In comics (sequential art), a panel is a single image. Arranged spacially in a sequence, the panels are the building blocks of a comic strip or page.
A panel is generally thought to represent a single point of time, however dialogs and other elements can give a panel a perceived "duration", more like a scene or take in movies than like a still from a movie.
The sound and motion within a panel, and whatever happens between two panels is filled in by the reader's imagination.
Panels are usually enclosed in a panel frame, but it is also possible to omit the frame. The empty space between the panels is known as the gutter.
Panels are traditionally rectangular and are often arranged on the page like bricks in a wall, i.e. the gutter has "T" intersections but no "cross" intersections, and horizontal panel sub-groups (lines) dominate while vertical panel sub-groups (columns) are used only occasionally. This improves the readability of the page. For special effects and as expressions of artistic creativity, non-rectangular panels are also popular, but most comic artists agree they should be used sparingly for best results.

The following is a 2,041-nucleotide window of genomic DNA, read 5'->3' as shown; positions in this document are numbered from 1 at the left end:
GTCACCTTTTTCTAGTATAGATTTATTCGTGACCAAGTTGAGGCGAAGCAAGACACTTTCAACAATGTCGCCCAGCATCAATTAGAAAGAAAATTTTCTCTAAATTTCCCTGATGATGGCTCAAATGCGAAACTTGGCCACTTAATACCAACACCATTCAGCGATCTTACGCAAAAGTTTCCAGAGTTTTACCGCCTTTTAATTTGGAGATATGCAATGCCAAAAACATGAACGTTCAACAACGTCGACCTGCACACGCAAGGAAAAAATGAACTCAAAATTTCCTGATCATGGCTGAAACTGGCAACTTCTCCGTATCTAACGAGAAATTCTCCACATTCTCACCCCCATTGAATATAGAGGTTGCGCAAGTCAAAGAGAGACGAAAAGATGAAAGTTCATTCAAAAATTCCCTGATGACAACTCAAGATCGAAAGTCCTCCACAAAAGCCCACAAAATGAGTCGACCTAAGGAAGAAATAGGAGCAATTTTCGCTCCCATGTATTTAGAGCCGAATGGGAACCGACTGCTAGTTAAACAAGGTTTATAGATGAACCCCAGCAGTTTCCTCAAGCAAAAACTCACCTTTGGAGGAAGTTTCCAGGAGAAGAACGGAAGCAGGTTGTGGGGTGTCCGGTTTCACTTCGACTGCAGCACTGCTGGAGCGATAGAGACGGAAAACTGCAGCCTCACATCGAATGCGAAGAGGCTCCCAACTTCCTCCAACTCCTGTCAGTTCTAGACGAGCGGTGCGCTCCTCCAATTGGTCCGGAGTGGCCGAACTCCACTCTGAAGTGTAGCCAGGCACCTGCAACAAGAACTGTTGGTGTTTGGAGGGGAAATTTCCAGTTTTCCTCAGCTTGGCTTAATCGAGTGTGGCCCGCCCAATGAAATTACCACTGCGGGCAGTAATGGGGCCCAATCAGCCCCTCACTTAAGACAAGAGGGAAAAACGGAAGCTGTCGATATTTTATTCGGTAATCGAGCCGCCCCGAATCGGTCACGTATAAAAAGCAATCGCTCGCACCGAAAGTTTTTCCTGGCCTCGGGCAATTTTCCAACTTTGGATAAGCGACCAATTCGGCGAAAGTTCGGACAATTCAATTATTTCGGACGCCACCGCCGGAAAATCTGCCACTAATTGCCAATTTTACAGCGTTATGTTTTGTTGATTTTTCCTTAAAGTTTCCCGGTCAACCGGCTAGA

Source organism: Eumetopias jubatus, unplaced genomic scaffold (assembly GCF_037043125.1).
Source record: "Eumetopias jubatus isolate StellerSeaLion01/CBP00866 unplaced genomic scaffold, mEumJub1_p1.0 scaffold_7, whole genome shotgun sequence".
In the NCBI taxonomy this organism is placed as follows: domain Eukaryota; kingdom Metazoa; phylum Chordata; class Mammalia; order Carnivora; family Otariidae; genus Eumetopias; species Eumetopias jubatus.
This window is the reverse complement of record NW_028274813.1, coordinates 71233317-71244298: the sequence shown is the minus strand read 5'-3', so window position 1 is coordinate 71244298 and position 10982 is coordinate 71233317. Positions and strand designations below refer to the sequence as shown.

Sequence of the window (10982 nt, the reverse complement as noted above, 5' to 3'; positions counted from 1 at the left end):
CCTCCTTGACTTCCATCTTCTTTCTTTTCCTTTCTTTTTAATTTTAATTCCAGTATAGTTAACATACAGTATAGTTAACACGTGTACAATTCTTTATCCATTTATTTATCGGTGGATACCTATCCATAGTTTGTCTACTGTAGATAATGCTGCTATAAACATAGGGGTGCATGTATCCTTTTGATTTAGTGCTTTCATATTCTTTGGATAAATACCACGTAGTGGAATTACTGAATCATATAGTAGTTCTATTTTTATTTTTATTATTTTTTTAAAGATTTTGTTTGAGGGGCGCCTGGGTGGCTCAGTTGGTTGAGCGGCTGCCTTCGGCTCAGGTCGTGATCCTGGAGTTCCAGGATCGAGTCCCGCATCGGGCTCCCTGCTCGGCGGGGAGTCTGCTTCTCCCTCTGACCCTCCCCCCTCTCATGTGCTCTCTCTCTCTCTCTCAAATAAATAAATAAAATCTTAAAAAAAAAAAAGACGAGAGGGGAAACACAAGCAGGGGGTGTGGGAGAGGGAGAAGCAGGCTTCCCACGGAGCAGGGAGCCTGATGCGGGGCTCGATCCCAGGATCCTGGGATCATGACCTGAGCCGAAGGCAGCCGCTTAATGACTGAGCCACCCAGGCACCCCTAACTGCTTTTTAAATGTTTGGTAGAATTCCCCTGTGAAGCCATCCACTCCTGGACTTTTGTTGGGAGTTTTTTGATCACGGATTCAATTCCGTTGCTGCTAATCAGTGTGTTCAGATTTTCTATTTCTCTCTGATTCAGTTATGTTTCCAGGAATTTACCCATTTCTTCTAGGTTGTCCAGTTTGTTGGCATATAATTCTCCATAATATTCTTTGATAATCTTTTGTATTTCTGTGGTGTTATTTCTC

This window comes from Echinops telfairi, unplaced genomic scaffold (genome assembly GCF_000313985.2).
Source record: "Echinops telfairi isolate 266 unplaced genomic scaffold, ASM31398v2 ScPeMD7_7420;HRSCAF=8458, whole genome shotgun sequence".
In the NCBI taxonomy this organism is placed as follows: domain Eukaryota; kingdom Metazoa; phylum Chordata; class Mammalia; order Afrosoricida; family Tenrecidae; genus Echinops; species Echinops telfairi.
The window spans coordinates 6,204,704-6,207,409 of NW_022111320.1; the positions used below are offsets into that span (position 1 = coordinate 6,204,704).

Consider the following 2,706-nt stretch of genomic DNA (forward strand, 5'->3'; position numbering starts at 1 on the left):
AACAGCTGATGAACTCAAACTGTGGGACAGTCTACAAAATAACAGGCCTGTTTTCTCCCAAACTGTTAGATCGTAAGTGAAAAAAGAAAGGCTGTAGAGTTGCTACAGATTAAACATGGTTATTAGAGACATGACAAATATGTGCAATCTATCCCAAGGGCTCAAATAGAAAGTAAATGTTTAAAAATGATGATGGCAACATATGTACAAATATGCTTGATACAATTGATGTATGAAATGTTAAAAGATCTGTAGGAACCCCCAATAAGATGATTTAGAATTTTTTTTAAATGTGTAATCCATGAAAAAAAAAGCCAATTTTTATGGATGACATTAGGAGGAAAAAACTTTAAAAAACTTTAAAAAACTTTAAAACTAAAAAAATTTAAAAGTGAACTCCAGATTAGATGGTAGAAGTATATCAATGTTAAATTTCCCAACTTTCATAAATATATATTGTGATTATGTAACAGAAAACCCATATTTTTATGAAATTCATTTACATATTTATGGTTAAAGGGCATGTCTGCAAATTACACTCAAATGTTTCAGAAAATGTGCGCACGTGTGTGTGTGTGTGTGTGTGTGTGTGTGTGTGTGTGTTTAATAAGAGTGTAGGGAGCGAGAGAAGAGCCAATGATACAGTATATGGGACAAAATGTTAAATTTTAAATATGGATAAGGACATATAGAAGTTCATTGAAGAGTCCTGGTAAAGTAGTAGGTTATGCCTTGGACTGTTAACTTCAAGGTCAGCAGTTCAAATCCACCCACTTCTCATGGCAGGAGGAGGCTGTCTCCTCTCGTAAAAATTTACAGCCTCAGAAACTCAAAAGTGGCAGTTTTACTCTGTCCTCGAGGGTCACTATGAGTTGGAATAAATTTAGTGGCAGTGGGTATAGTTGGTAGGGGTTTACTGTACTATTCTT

In western comics, the panels are read from left to right and from top to bottom (like a western book). In Japanese comics (manga), the panels are read from right to left and from top to bottom. Text within the panels (e.g. captions, balloons, sound effects) follows the same reading direction as the overall page.